When born and bred New Yorkers permanently leave New York City, they spend a good chunk of the rest of their lives asking themselves why they ever left. And so it was with Jimmy and me.
When I left New York City for good, it was difficult to encapsulate in words the loss I felt. How could I live somewhere else after all the neighborhood connections I had made? The Greeks who owned the local diner knew to tip me off when the split pea soup was just right. The guys who worked in the old Jefferson Market for a generation would run forgotten ingredients to my apartment and proudly refuse a gratuity. Where would I find another hardware store owner who could tolerate my ineptness?
When I first moved to New York’s West Village as a twenty- something, I would food shop in the very early mornings for a date that night. I didn’t have the money to eat out, so I cooked in the hopes of impressing my guest.
The famous chef and author, James Beard, lived on my block about ten doors west. He, too, was an early shopper and would make goo-goo eyes at me in front of the butcher while I tried in vain to remain expressionless. He was so over the top, though, I had to laugh, and we became passing acquaintances from then on. He addressed me as “Jimbo-Man.” I, of course, called him “Mr. Beard.”
Some years after he died, I was invited to his foundation, located in the same townhouse where he had lived, and couldn’t help but marvel at how his oversized presence was in such contrast to the mornings when he and I alone dueled with the Jefferson Market butcher. My first two children were born in the now-defunct St. Vincent’s Hospital, just across the street from the Beard Foundation in the West Village.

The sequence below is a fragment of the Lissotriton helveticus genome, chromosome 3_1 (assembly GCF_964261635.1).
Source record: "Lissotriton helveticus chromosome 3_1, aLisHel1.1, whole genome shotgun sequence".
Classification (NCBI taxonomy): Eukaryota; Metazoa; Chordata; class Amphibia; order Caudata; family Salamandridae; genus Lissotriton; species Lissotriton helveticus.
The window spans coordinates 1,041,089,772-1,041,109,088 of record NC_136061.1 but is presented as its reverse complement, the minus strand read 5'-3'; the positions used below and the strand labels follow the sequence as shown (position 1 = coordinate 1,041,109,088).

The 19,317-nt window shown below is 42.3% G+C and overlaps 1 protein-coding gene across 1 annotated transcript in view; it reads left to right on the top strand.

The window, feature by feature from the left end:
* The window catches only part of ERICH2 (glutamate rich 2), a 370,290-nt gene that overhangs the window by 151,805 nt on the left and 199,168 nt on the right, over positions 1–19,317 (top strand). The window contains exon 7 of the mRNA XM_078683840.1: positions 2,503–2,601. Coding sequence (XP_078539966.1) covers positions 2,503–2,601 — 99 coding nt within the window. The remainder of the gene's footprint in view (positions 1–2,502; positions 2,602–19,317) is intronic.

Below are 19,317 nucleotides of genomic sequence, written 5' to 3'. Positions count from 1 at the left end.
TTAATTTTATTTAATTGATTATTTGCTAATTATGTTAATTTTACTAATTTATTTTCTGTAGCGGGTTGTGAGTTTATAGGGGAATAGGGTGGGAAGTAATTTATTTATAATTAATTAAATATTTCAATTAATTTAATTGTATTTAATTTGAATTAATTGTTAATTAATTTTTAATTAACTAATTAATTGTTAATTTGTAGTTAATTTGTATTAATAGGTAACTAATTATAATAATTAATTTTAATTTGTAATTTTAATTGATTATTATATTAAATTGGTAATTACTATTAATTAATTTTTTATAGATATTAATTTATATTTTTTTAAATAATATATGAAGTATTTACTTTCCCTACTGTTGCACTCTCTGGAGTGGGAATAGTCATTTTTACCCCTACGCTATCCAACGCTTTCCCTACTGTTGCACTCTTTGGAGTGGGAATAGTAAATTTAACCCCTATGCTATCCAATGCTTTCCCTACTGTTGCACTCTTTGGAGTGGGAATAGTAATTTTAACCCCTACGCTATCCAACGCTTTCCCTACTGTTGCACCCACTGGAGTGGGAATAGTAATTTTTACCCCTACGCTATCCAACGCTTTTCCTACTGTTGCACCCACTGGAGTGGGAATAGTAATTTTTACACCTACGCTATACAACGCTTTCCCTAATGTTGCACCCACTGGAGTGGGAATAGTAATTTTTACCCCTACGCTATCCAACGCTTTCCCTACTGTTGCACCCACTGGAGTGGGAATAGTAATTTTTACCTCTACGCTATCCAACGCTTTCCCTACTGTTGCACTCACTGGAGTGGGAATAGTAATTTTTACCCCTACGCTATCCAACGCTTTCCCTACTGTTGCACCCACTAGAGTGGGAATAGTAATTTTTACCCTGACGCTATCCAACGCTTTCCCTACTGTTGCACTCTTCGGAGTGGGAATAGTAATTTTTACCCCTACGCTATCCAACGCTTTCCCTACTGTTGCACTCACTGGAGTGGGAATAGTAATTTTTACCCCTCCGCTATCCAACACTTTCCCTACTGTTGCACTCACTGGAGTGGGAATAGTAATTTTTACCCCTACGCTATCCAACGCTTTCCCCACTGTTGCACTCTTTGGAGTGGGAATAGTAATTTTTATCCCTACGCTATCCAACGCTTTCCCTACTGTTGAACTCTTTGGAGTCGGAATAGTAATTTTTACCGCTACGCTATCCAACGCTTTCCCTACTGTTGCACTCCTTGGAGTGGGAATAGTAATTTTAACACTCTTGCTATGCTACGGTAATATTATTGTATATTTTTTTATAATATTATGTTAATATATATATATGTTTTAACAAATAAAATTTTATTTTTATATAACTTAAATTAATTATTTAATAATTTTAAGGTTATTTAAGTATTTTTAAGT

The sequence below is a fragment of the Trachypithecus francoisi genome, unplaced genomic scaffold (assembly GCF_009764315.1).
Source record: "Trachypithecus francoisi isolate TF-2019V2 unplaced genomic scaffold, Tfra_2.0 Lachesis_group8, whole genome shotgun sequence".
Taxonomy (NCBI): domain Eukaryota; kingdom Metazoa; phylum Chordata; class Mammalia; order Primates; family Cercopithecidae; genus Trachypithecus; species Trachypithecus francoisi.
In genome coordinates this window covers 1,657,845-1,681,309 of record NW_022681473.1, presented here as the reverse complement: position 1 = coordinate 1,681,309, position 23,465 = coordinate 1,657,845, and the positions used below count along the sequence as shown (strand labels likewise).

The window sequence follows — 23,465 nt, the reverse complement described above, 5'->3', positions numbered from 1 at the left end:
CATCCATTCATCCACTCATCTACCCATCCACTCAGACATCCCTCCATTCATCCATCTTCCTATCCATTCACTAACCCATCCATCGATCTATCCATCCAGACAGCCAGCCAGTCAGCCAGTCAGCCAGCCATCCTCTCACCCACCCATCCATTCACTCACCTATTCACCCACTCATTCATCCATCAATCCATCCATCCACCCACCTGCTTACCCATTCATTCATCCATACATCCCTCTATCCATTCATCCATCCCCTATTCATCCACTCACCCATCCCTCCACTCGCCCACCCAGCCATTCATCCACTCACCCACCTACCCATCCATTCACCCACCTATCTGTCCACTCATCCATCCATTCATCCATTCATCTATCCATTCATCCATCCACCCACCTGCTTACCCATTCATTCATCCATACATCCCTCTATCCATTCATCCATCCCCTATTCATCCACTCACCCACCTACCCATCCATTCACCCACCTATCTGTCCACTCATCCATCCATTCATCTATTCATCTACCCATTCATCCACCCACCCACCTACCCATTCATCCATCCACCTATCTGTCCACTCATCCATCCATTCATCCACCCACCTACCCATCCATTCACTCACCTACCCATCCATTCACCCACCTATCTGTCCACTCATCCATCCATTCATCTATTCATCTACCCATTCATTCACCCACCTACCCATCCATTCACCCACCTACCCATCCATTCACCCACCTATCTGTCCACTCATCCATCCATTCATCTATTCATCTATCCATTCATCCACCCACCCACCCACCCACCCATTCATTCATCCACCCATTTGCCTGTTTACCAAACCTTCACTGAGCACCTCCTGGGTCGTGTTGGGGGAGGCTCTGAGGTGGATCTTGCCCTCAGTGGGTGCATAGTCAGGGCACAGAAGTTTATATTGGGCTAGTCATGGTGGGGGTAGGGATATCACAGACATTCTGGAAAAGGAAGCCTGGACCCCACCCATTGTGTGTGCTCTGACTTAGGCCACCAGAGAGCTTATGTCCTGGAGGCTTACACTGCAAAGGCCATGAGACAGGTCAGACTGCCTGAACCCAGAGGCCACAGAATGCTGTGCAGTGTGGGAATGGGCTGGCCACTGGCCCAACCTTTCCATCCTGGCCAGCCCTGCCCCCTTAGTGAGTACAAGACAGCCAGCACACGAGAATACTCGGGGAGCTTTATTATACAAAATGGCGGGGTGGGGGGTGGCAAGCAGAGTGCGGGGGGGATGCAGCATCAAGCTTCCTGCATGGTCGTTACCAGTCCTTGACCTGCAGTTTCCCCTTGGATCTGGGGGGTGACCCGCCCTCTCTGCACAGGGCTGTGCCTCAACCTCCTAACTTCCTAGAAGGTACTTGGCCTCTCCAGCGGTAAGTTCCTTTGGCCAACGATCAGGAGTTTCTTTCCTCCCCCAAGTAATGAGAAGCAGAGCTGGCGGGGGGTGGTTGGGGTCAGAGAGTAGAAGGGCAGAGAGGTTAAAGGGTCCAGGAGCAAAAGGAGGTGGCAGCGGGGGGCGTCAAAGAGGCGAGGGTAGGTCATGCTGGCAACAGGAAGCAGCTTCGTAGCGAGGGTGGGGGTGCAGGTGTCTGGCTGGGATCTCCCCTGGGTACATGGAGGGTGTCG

On New York days marked by ambivalence, calamity, homelessness, deep differences in economic status, and bouts of weather that make one feel more rhinoceros than human, all of us have thought about quitting the Big Apple. Invariably, though, that “magic” day would arrive when your car is waiting for you at the parking garage just as you stroll up and you chase the deep, beautiful rivulets of early sun that crease through the buildings from the east as you fly uptown. The bank manager greets you by name and facilitates your deposits, and pretty girls in swingy dresses bounce with life and limitless expectations on the way to the subway. FedEx has already delivered the checks you had been awaiting, and your freshly ironed shirts are hanging in the closet when you arrive home. Everything in the world is going your way, and you ask yourself rhetorically, “Where else on Earth could I feel like this?”
When the day came that it all stopped mattering, no one was more shocked than me. For those first few years in Los Angeles, I ached for New York. Random conversations with other New York refugees left me so empty that I stopped even mentioning my origins. Out of sight, alas, out of mind.
Los Angeles is a city of contrasts to those of us who did not grow up here. To “inherit” an infrastructure of family and friends is not an easy task. In terms of sheer human contact, I make more conversation in an hour at a New York diner than in a month of tooling around the City of Angels. There is an inherent suspicion here. Striking up a random conversation with a stranger seems to elicit the unspoken question of “What do you want from me?” I surmise that this attitude is also the reason that people spend so much of their income on expensive cars. These vehicles are not just a status symbol but places to hide. I have met people that drive $200,000 Bentleys but live with three roommates.
No matter where Jimmy and I went, when we defined ourselves as born and bred New Yorkers, that definition was met with universal admiration and envy. The lyric “If you can make it here, you can make it anywhere” is part of the fabric and myth of The City. No one would deny that Dad had certainly “made it.”